For compiling our C++ program stdString.cpp, we have used the following command:

$ g++ stdString.cpp –o stdString

Then, to execute this object file, we have used the command shown below:

$ ./stdString

As a result of executing this C++ program, the value assigned to the string is displayed on the terminal as shown in the following image:

Example # 2: Another Method of Declaring and Initializing a String

In this example, we just wanted to share an alternate method of declaring and initializing a string using the std::string notation in C++. For learning that, you can take a look at the C++ program shown in the image below:

In this example, the only statement that differs from our first example is “std::string Name = “John” i.e. the string declaration and initialization takes place on the same step. The rest of the code is accurately similar to our first example.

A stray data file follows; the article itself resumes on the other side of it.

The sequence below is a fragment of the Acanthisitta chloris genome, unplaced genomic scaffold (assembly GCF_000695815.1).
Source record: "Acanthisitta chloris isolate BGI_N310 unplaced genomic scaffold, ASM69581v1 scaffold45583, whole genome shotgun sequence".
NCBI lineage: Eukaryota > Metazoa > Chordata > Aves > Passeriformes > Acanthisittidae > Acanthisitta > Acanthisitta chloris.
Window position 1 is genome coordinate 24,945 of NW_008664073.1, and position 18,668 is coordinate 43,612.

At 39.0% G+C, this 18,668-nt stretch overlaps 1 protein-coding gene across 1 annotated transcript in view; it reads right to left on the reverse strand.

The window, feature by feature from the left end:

When we executed this code, the output turned out to be the same as the one shown in our first example because the functionality of our C++ program in this example was just like our first example. This is depicted through the following image:

Example # 3: Taking a String as an Input from the User

This illustration is slightly dissimilar from the first two examples. In this example, we want to take a string as an input from the user instead of initializing it on our own. For that, you can have a look at the C++ code shown in the image below: